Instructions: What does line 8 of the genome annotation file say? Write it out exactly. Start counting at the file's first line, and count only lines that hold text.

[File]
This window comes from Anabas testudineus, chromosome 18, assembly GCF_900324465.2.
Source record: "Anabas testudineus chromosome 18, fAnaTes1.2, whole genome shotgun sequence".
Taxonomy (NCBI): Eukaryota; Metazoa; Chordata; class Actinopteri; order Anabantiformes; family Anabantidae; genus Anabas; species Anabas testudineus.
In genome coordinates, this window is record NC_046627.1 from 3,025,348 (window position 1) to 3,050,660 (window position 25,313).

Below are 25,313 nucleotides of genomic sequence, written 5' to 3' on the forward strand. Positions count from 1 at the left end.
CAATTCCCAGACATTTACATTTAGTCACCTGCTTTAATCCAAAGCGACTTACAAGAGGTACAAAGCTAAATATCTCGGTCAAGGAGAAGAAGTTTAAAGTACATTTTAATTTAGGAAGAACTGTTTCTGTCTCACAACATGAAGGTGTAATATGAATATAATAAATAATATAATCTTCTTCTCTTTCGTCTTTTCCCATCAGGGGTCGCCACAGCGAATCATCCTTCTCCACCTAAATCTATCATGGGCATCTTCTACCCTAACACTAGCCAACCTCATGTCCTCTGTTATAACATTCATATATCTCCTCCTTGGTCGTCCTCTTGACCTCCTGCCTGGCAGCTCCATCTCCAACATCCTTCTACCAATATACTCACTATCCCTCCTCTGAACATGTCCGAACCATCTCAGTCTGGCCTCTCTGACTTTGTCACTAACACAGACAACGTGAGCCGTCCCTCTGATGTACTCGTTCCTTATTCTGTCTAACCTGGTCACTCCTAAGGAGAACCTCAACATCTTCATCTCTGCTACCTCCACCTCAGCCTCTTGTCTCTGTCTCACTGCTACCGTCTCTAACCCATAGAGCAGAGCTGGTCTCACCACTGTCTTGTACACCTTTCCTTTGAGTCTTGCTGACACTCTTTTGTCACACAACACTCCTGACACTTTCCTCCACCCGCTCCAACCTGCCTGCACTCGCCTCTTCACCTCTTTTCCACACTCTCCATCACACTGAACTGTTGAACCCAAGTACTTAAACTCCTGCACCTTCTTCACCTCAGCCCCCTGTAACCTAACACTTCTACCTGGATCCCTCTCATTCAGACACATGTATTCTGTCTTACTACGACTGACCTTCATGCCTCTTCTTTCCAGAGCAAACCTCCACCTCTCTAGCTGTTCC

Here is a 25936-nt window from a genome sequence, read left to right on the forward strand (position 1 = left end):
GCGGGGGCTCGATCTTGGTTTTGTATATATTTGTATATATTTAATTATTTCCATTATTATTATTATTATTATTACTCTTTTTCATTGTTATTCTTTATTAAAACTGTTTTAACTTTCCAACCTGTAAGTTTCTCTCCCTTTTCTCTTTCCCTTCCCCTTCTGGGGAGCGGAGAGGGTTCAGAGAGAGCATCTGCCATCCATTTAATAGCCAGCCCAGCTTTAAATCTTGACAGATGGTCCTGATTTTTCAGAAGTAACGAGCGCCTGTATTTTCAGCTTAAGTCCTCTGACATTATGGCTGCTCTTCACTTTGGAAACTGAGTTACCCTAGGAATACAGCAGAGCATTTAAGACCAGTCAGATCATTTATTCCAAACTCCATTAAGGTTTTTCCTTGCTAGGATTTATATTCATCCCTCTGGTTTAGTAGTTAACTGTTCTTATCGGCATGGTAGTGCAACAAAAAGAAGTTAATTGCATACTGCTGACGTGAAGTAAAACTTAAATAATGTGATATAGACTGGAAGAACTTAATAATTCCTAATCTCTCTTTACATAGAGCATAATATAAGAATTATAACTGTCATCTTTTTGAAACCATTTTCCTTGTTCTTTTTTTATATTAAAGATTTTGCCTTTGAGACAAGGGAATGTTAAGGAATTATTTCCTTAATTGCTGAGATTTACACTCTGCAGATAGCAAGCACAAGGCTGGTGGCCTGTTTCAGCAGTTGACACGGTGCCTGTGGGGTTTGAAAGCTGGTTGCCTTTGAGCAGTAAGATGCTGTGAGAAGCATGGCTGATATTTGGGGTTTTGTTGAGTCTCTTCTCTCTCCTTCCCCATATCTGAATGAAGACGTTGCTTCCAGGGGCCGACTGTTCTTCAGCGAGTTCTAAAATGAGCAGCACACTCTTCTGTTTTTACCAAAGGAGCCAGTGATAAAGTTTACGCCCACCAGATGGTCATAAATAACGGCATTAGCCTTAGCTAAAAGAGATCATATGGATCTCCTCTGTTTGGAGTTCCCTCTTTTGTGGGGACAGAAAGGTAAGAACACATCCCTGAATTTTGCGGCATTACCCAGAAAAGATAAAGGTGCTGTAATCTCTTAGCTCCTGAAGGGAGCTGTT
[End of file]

GCGGGGGCTCGATCTTGGTTTTGTATATATTTGTATATATTTAATTATTTCCATTATTATTATTATTATTATTACTCTTTTTCATTGTTATTCTTTATTAAAACTGTTTTAACTTTCCAACCTGTAAGTTTCTCTCCCTTTTCTCTTTCCCTTCCCCTTCTGGGGAGCGGAGAGGGTTCAGAGAGAGCATCTGCCATCCATTTAATAGCCAGCCCAGCTTTAAATCTTGACAGATGGTCCTGATTTTTCAGAAGTAACGAGCGCCTGTATTTTCAGCTTAAGTCCTCTGACATTATGGCTGCTCTTCACTTTGGAAACTGAGTTACCCTAGGAATACAGCAGAGCATTTAAGACCAGTCAGATCATTTATTCCAAACTCCATTAAGGTTTTTCCTTGCTAGGATTTATATTCATCCCTCTGGTTTAGTAGTTAACTGTTCTTATCGGCATGGTAGTGCAACAAAAAGAAGTTAATTGCATACTGCTGACGTGAAGTAAAACTTAAATAATGTGATATAGACTGGAAGAACTTAATAATTCCTAATCTCTCTTTACATAGAGCATAATATAAGAATTATAACTGTCATCTTTTTGAAACCATTTTCCTTGTTCTTTTTTTATATTAAAGATTTTGCCTTTGAGACAAGGGAATGTTAAGGAATTATTTCCTTAATTGCTGAGATTTACACTCTGCAGATAGCAAGCACAAGGCTGGTGGCCTGTTTCAGCAGTTGACACGGTGCCTGTGGGGTTTGAAAGCTGGTTGCCTTTGAGCAGTAAGATGCTGTGAGAAGCATGGCTGATATTTGGGGTTTTGTTGAGTCTCTTCTCTCTCCTTCCCCATATCTGAATGAAGACGTTGCTTCCAGGGGCCGACTGTTCTTCAGCGAGTTCTAAAATGAGCAGCACACTCTTCTGTTTTTACCAAAGGAGCCAGTGATAAAGTTTACGCCCACCAGATGGTCATAAATAACGGCATTAGCCTTAGCTAAAAGAGATCATATGGATCTCCTCTGTTTGGAGTTCCCTCTTTTGTGGGGACAGAAAGGTAAGAACACATCCCTGAATTTTGCGGCATTACCCAGAAAAGATAAAGGTGCTGTAATCTCTTAGCTCCTGAAGGGAGCTGTT